OR, we can look at Saul’s ending for the merits of the lesson that it’s trying to teach us overall, to see the big picture sense. Saul died a humiliating death after a pretty failed existence. It’s recorded that he was king for forty years, I don’t know how accurate that number can be, but all in all, his wasn’t a very stellar life. Saul is not held up the way that David is, he’s not seen or believed to have been a hero or great on most any level. He’s seen instead as simply a man that was made king. A man like most, a man who relied on himself instead of on God, a man that refused to recognize that essential role of God in his life, a man that never learned how to not just respect God, but to know God as the parent and as the one who could offer forgiveness for the many acts that made his life an overall unhappy one. I do believe that if Saul had admitted that he wasn’t perfect, admitted that he was sinful, that God would certainly have forgiven him. Saul had needed to, but never did, work to accept the responsibility for all that he did that was against God, from the disobeying acts in battle, or the statue he had dedicated to himself, or the punishments that he gave to his own children for seeing David as a friend, or how about simply for the grief that he brought to David’s life. And all because of jealousy and greed, ..and perhaps some psychosis too. Saul never asked God to change him, he never asked God to show him how to depend on the very God that he knew was responsible for all that he was blessed with, Saul squandered much of his life and never embraced God. To God, Saul was clearly a person representing squandered potential, as he is too, to probably most everyone that reads his story.
You know, I know that we always talk about God as parent and creator and provider of everything. But really, just for a moment, try to put yourself in God’s shoes. Here’s your child, whose name is Saul, you’ve brought this child into the world, you’ve nurtured, you’ve given everything to them that you could. You forgive their mistakes over and over and pray for a better day to come very soon…that is, at those moments when you’re frustrated with parts of the child’s life that you certainly wouldn’t live as they are. And no matter what, at the end of the day, you love them, you love them and just want to see them happy and healthy and prosperous. You don’t want to see this child swallowed up by greed or jealousy or self-centeredness or self-destruction. And you want to see them make all the right choices, and then to respect you, to respect you and to love you back. And they don’t have to love you back the way that you love them, but at least kinda sorta. To listen when spoken to, to NOT simply disregard when a request is made, to help out with tasks instead of that common human emotion that God, or someone else will simply take care of it.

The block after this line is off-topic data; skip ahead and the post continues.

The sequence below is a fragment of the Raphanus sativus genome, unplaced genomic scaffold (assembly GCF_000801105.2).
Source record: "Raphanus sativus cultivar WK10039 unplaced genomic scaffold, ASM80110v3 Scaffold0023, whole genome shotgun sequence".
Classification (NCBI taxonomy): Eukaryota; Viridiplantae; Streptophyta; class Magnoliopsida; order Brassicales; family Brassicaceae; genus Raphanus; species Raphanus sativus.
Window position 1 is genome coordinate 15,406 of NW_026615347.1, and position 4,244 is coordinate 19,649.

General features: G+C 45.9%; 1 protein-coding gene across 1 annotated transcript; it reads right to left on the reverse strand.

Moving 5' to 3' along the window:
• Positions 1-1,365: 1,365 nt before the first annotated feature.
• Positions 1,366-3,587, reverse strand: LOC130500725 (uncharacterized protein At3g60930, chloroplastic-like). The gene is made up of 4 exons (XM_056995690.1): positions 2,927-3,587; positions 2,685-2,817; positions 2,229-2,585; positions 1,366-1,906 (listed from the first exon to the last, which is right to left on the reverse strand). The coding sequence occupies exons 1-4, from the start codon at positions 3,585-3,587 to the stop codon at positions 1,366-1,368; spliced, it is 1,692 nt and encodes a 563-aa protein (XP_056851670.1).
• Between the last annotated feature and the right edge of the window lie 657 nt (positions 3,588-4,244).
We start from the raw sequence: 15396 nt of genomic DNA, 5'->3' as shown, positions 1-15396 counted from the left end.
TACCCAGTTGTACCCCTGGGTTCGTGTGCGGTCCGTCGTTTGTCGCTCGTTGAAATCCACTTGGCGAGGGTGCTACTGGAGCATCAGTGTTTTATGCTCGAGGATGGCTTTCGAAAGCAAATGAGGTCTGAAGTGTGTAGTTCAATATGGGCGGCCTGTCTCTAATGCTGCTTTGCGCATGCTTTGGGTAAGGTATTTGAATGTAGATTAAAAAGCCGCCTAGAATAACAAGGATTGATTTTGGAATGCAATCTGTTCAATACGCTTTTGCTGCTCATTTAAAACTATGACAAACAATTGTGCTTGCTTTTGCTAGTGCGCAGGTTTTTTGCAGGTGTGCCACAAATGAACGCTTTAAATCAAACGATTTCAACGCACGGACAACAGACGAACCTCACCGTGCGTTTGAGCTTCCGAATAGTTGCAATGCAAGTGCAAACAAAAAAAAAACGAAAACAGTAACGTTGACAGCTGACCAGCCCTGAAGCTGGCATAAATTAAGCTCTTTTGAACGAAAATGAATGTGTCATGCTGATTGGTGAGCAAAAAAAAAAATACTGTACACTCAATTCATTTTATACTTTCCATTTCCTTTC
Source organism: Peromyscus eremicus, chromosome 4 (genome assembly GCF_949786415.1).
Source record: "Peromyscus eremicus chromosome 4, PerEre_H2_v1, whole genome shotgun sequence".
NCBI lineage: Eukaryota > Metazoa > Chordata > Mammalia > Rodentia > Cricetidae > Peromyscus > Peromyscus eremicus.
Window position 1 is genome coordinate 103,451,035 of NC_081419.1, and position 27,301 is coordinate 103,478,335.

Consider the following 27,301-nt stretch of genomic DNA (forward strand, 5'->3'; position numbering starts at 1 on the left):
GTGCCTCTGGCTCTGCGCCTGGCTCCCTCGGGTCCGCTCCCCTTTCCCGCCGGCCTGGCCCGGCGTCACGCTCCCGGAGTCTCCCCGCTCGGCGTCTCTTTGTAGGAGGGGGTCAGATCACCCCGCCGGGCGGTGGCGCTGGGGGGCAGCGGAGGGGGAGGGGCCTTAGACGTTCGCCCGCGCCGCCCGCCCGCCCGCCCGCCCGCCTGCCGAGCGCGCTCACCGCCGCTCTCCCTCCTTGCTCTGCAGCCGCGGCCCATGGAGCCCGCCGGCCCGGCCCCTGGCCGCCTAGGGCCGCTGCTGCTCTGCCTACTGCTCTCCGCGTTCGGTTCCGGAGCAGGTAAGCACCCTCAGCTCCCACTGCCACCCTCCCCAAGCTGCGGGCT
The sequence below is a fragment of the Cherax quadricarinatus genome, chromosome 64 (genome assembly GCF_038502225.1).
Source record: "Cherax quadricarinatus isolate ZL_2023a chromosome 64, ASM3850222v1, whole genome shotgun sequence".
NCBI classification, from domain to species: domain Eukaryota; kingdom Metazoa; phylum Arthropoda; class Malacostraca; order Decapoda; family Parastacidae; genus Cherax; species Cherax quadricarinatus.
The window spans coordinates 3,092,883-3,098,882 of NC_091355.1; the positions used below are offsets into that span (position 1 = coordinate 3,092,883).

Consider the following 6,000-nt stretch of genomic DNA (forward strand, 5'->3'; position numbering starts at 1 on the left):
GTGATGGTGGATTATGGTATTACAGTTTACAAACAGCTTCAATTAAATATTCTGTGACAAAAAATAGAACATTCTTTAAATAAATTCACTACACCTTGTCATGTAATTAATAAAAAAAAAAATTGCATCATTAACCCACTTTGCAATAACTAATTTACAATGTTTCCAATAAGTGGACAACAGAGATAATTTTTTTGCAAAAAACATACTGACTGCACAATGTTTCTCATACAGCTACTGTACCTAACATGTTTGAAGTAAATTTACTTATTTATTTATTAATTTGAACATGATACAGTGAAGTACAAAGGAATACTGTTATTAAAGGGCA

Now remember, that’s God with Saul – and with humanity using the example of Saul. And so does that sound anything like what our human parent/child relationships may be like too? You bring your child into this world, you nurture them and give them all that you can. You forgive their mistakes over and over and pray for a better day to come very soon…that is, if you are frustrated with some of the things in their lives that you would have done differently. But no matter what, at the end of the day, you love them, you love them and just want to see them happy and healthy and prosperous. You don’t want to see them swallowed up by greed or jealousy or self-centeredness or self-destruction. You want to see them make all the right choices, and then to respect you and to love you in return. Not having to do anything and everything they can to show you that love, ..you accept far less, but at least kinda sorta. To listen to you when you have something to say, to not disregard when a request is made and then to help out with picking up the house and maybe mowing the lawn every once in a while. I think we can get a pretty good grasp on what it was that God was going through with Saul….and what God goes through with all of us on a pretty regular 24/7 kind of schedule. Like God, we simply want to see our children not be like Saul, we don’t want to see our children be an example of squandered potential.
Instead, we look to Peter’s words that we heard today, and I want you to listen to them again. I think hearing them again will give the perspective and message that’s needed more than any other.
***Read 2 Peter 1: 1-11
“So make every effort to apply the benefits of God’s promises to your lives…” As the children of God, God is our parent, we have to be responsible for our relationships with our God, as well as with His church. Our relationships with God and the work of the church isn’t going to happen by itself. And relying on someone else to do it is just like waiting around for God to just handle it on his own. And in so doing, our faith really will grow, and it’s that faith that then leads to what so many are so often looking for…hope, love, contentment in this life, satisfaction in what it is that you do on a day to day basis.
Verse 10, “So, dear brothers and sisters, work hard to prove that you really are among those God has called and chosen.” Let us live up to that promise and then live that promise.
In the Name of the Father, the Son and the Holy Spirit. Amen.